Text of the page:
GDPR: Navigating incoming regulation
As the industry is called on to comply with greater levels of regulation, Paul Marcantonio assesses the challenges posed by GDPR and PSD2
As European igaming has matured, regulatory bodies have begun to contend with the challenge of encouraging business development while ensuring consumers are protected from unscrupulous industry practices.
Making up around 51% of the igaming industry’s total market share, Europe is not only the largest igaming market in the world but also the most mature.
Global igaming revenues are estimated to be between €34bn and €38bn annually, predicted to rise to €50-60bn by 2020.
The European market will continue to occupy roughly the same market share, bringing it in between €25-€30bn annually, according to the European Gaming & Betting Association.
Of all internet users, 17% are based in Europe, with 84% or roughly 353 million resident in Western European.
The popularity of igaming in the region, paired with the high rate of internet penetration and widespread use of smart devices, suggests that despite the market’s maturity, there remains immense potential for innovative igaming companies to establish highly profitable operations.
Introducing legislation to establish best practice principles and penalise unethical behaviour, the licences provided by particular regulatory bodies have become recognised as the gold standard within the igaming industry.
Generally speaking, the most popular licences for businesses hoping to demonstrate their commitment to transparency and ethical operations are issued by the UK’s Gambling Commission, as well as regulatory bodies within Malta, Gibraltar, and the Isle of Man.
Operators working within the European Union (EU) and European Economic Area will often become licensed in the aforementioned jurisdictions as testament to their willingness to uphold industry standards.
However, payment service provider and international bank card acquirer ECommPay foresees a potential collision course between two of the regulations set to come into force in early 2018.
European regulation updated
Regulating igaming activities is the responsibility of individual European jurisdictions. However, two EU initiatives contending with the challenge of user confidentiality, the revised payment services directive (PSD2) and the general data protection regulation (GDPR), will apply to all EU member states.
The potential collision course between the two regulatory legislations arises when considering confidential customer data.
PSD2 promotes data dissemination (within a stringent data protection framework) in the hope of encouraging technological innovation, while GDPR is categorically opposed to sharing personal data, regardless of channel.
GDPR was initially conceived to revise the existing data protection laws, which were drafted before the rapid technological advancement of recent years.
As technologies are developed and introduced, more personal information is required to authenticate user identities and negate fraudulent activity.
Consequently, conflict arises between the fast-moving tech industry on the one hand, and data protection, privacy, and anonymity on the other.
In order to engineer innovative products, services, and solutions, the tech industry requires intimate information on consumers; their preferences, and their requirements.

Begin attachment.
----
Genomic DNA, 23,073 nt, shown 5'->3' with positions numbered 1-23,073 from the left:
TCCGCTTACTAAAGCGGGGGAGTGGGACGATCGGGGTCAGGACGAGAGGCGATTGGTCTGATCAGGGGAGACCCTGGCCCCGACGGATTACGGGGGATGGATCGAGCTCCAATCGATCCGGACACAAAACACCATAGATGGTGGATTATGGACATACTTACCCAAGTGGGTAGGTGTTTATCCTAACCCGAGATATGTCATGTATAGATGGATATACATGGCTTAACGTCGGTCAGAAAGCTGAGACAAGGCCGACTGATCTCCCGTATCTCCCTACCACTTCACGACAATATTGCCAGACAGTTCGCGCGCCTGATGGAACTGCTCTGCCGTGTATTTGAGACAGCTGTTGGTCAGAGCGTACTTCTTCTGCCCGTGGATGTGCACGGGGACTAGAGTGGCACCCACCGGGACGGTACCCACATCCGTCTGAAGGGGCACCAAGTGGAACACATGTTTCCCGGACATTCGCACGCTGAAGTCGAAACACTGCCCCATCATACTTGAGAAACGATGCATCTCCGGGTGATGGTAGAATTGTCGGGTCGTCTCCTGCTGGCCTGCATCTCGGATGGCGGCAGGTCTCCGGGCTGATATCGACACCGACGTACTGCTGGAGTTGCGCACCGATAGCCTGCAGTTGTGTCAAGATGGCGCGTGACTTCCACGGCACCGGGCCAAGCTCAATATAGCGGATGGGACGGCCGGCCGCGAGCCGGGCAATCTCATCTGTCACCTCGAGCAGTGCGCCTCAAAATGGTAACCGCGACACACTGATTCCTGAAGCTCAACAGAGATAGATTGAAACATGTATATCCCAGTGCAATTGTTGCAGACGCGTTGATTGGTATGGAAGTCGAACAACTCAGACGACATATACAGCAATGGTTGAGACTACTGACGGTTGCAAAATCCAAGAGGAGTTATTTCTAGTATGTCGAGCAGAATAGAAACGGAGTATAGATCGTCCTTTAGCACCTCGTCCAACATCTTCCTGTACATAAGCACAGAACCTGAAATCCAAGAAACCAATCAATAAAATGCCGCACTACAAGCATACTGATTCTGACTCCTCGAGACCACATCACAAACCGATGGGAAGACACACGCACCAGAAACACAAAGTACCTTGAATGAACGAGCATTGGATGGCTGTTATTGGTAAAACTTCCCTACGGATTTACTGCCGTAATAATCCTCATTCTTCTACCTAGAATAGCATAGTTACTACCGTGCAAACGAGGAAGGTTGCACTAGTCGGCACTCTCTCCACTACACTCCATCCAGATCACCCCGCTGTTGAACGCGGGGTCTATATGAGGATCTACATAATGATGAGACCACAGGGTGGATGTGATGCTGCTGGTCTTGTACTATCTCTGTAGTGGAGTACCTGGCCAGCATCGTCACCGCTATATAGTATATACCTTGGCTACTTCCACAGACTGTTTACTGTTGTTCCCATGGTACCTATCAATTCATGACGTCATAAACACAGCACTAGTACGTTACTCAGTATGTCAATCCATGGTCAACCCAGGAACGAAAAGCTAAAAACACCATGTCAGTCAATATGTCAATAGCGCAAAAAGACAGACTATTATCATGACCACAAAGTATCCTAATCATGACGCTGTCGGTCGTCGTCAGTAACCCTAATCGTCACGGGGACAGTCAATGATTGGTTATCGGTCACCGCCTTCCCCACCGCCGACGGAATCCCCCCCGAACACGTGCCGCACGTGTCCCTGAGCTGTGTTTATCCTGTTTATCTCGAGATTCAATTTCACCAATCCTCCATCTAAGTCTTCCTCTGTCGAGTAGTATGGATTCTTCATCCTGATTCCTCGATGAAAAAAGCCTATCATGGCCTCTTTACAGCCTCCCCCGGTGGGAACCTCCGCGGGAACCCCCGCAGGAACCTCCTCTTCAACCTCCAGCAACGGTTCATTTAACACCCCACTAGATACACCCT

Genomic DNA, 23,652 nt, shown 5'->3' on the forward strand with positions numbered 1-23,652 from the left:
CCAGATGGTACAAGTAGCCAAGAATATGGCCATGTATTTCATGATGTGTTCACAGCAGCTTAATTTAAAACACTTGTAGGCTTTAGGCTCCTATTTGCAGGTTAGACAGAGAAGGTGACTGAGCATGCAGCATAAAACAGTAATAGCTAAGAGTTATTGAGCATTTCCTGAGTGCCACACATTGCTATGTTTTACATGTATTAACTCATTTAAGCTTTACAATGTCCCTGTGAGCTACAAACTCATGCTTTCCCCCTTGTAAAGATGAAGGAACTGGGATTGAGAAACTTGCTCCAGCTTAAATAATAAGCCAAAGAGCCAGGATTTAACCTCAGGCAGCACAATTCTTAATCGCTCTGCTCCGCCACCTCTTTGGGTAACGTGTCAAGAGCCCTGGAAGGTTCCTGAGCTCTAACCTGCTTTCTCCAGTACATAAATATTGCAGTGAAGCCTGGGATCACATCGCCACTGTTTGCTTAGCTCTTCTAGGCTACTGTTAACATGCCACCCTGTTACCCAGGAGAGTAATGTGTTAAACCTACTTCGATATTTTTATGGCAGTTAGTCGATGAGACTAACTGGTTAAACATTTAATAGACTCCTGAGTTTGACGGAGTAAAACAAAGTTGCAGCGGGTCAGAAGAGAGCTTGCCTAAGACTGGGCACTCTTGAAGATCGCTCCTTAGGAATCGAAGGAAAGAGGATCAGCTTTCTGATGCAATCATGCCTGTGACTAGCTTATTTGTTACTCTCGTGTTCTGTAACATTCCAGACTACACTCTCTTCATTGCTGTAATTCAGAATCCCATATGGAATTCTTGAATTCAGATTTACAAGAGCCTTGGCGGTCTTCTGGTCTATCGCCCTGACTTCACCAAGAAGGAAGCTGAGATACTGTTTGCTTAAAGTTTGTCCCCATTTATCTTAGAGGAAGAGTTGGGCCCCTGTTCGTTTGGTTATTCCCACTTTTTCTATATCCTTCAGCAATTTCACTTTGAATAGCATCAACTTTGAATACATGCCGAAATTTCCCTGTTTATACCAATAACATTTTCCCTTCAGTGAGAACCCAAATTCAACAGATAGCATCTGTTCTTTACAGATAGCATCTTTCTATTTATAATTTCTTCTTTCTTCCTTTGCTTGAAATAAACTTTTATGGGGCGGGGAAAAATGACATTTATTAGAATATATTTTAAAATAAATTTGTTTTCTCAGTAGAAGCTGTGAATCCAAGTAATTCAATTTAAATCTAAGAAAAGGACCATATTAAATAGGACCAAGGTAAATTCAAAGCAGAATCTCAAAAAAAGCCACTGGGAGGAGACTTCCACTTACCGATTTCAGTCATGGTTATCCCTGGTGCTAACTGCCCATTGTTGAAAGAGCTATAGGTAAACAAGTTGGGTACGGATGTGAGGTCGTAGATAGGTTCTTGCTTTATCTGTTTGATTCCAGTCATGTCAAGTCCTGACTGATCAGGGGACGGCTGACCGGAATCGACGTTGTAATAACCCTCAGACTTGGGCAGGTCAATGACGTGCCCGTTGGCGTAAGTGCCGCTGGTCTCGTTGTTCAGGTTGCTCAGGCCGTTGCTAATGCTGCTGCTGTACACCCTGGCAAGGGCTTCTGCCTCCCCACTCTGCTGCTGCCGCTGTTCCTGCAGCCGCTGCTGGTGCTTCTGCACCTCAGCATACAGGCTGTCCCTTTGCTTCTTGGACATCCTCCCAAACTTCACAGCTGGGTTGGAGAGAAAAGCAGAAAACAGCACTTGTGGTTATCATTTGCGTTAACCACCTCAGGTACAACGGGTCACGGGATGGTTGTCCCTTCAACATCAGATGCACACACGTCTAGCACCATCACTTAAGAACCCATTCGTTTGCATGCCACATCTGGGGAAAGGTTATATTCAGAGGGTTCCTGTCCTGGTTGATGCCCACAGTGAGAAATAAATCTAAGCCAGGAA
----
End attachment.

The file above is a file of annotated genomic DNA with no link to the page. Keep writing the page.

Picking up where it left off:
To protect confidential user data from being shared freely, GDPR seeks to return this commodity into the possession of individual consumers.
Between GDPR and PSD2
Fully licensed igaming operators are compliant to existing data protection measures and are therefore in a strong position to seamlessly transition to becoming GDPR compliant.
The changes to legislation will feature a number of new pro-consumer laws, transgression against which will result in severe sanctions.
To ensure full compliance and mitigate any potential issues, the igaming industry as a whole will need to become more stringent in its handling of consumer data.
Neither GDPR nor PSD2 make any allowances for the other. Whereas GDPR seeks to protect consumer data, including payment details, PSD2 intends to permit payment service providers access.
Though PSD2 equally intends to protect consumers, it does so through alternative means, promoting the development and widespread usage of innovative online and mobile payments.
The initiative’s original purpose is to make cross-European payment services safer, increasing pan-European competition by opening the playing field to non-banking institutions and uniting consumer protection regulation with the obligations of payment service providers.
While both regulations address similar concerns, they propose incongruent solutions. The question remains: how will payment service providers and igaming operators manage the potential disharmony between the two?
One potential solution is to use card payments as an additional layer of player verification. Sensitive customer data would not be disseminated to payment service providers, but would be used to authenticate user details in order to facilitate a payment transaction.
Payment technologies, therefore, would not only comply with PSD2, but also address the challenges posed by GDPR.
Paul Marcantonio is head of UK and Western Europe at ECommPay, establishing the payment service provider as a trusted partner to e-commerce merchants throughout the region. He has more than 17 years of experience working within interactive technology and online commerce, driving success for various well-known brands across the diverse landscapes of digital payments and fintech.